George Looks Twice, center, and the grandchildren of Nicholas Black Elk stand before Bishop Robert Gruss and Deacon Marlon Leneaugh, director of Native Ministries, after presenting a petition requesting the diocese to nominate Black Elk for the cause for canonization.
Hehani waste’, Cante wasteya nape ciuzapelo. Good morning, I greet you with a good heart and a warm handshake in the name of our Lord, Jesus Christ.
My name is George Looks Twice, I am an enrolled member of the Oglala Lakota Nation and a member of Our Lady of the Sioux Parish in Oglala, South Dakota, where I was commissioned a Lay Minister for the Rapid City Diocese in 2009. I am the eldest of three grandsons and two granddaughters of the Oglala Holy Man, Chief, and Catechist Nicholas Black Elk.
It is with great honor and privilege to be present on this historical day with my relatives, fellow tribal members, other native people, priests and lay ministers from across the diocese to present you with this petition. The petition contains over 1600 signatures from people of goodwill across the United States and Canada. The petition requests that the Diocese of Rapid City proceed as the petitioner to nominate Nicholas Black Elk, Sr. for the cause for canonization.
Our grandfather, Nicholas, was born in 1866 into a lineage of great medicine men; and atop Hinhan Kaga, “The Making of Owls” (Harney Peak) Tunkasila (God) blessed him with a great vision, and his gifts were affirmed as he went on to became a recognized healer and respected medicine man at a very young age.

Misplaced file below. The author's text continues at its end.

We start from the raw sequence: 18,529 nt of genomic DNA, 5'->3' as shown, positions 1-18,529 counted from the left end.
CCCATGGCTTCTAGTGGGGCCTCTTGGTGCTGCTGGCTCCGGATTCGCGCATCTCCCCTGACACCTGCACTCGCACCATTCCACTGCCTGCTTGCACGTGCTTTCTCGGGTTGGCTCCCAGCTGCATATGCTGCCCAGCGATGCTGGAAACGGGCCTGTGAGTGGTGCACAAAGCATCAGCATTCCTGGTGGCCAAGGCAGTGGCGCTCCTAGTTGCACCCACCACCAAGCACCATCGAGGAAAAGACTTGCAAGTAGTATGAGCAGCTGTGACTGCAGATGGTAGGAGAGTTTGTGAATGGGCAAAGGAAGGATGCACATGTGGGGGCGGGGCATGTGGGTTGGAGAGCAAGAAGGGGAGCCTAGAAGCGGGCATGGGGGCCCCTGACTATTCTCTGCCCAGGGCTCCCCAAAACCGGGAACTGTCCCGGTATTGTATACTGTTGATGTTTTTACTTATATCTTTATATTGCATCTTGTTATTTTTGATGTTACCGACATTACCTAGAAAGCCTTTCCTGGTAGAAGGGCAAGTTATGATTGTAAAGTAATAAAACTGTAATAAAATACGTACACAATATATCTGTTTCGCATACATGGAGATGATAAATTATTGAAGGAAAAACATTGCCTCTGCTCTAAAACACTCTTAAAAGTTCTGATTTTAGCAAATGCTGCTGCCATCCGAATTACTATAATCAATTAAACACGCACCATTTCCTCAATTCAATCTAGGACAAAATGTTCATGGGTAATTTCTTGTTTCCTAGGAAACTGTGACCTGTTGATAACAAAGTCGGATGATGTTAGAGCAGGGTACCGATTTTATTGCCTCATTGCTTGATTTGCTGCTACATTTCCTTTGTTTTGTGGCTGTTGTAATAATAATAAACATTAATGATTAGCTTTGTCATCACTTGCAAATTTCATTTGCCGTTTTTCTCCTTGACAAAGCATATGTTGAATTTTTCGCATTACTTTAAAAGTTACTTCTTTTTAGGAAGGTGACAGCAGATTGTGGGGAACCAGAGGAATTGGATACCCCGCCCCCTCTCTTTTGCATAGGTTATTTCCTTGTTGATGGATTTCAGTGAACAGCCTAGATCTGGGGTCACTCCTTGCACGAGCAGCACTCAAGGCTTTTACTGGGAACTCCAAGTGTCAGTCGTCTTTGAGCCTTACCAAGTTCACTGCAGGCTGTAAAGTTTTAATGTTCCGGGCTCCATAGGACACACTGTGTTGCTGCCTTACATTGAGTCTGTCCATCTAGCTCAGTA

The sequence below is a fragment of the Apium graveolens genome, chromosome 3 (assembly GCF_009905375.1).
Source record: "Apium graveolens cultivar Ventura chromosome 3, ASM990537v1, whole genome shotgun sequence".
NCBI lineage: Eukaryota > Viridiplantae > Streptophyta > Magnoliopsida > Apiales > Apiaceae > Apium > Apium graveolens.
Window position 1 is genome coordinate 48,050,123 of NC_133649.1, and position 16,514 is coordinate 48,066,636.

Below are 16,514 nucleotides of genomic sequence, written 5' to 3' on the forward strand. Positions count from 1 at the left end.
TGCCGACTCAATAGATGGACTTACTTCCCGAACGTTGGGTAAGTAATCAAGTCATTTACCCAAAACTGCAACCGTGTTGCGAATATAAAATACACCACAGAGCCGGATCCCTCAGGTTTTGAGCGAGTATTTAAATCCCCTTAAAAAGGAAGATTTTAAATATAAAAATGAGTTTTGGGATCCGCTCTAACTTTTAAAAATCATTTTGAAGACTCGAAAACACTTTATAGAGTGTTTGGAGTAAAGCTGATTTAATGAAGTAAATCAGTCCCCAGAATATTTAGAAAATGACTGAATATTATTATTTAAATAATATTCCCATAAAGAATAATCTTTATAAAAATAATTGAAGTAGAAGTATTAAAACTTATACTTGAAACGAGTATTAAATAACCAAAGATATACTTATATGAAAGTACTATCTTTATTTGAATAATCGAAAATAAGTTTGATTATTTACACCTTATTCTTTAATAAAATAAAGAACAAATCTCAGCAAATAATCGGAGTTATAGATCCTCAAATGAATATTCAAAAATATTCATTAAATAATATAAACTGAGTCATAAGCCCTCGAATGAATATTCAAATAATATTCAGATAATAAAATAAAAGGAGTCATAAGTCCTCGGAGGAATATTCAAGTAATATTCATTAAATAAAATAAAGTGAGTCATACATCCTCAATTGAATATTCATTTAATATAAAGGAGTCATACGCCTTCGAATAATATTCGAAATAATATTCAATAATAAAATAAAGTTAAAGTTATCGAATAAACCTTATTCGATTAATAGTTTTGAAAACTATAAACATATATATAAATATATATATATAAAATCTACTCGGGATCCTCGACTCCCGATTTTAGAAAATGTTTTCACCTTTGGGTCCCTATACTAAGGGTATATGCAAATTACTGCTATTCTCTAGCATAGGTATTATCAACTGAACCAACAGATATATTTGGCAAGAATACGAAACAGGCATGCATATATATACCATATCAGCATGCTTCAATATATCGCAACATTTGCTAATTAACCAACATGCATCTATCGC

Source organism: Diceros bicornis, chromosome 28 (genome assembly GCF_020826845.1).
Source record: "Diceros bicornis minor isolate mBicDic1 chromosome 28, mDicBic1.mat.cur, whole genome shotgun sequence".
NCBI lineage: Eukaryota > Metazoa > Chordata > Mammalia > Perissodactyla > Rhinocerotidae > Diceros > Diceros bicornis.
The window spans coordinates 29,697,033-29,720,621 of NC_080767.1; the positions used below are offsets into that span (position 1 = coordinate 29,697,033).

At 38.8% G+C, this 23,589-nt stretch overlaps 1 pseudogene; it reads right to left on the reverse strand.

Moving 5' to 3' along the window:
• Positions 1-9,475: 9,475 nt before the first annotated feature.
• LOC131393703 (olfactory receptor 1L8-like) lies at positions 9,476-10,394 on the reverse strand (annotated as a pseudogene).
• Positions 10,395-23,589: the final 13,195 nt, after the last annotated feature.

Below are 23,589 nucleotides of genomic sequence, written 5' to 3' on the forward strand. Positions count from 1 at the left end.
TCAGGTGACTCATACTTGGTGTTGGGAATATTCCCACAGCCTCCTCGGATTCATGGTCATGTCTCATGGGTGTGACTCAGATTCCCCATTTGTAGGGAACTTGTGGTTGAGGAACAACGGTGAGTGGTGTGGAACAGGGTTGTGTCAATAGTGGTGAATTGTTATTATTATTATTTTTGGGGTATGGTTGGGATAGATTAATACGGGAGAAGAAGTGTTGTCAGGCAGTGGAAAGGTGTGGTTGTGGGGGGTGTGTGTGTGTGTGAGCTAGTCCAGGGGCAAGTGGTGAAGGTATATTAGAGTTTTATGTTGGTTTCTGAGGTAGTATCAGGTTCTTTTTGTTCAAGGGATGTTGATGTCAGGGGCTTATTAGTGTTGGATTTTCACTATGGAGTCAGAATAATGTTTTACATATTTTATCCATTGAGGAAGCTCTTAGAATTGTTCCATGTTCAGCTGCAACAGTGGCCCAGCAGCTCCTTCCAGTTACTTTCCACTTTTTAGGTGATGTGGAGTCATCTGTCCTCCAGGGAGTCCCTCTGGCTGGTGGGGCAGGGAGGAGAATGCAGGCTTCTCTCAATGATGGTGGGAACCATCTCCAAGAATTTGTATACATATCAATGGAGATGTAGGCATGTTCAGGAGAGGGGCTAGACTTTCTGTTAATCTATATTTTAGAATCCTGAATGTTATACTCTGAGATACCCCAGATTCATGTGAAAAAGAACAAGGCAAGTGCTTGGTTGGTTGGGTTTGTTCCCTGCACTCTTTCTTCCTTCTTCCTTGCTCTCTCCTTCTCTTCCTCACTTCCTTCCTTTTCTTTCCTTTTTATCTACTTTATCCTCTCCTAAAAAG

Curious about Christianity, he began to watch and study. In 1885, he learned about Kateri Tekakwitha and signed the petition supporting the cause for her canonization. In 1904, he met a Jesuit priest who invited him to study Christianity at Holy Rosary Mission, near Pine Ridge, S.D. He did so, and on the feast of St. Nicholas, December 6, he was baptized Nicholas William. Saint Nicholas, appealed to him because he exhibited a model of Christian charity that resonated with grandpa’s role as a traditional spiritual leader and his own generosity in service to the Native People.
Believing that Wakantanka, the Great Spirit, called him to greater service, he became a Christian and practiced his Lakota ways as well as the Catholic religion. He was comfortable praying with his pipe and his rosary and participated in Mass and Lakota ceremonies on a regular basis.
In 1907 the Jesuits appointed him a catechist because of his love of Christ, his enthusiasm and excellent memory for learning scripture and Church teachings. Like St. Paul, he traveled widely to various reservations; preaching, sharing stories and teaching the Catholic faith with his “Two Roads Model” of catechism. He is attributed to having over 400 native people baptized, and since then his books and model lifestyle have inspired countless others in their spiritual journeys.
He died in 1950 having lived an exemplary life of being faithful to Tunkasila and always wanting to serve the native people.
There are many who are waiting to share the joy of the day when Nicholas Black Elk, Sr., will be counted among the company of saints by Holy Mother Church.
We thank you bishop for this opportunity to make this presentation to you on behalf of the Black Elk family, our grandfather Nicholas and all the people of God who support this cause.
God Bless you!
George Looks Twice, Virginia Black Elk (Iyotte), Nicholas (Patrick) Black Elk, Gerald Black Elk, Caroline Black Elk, Matthew Black Elk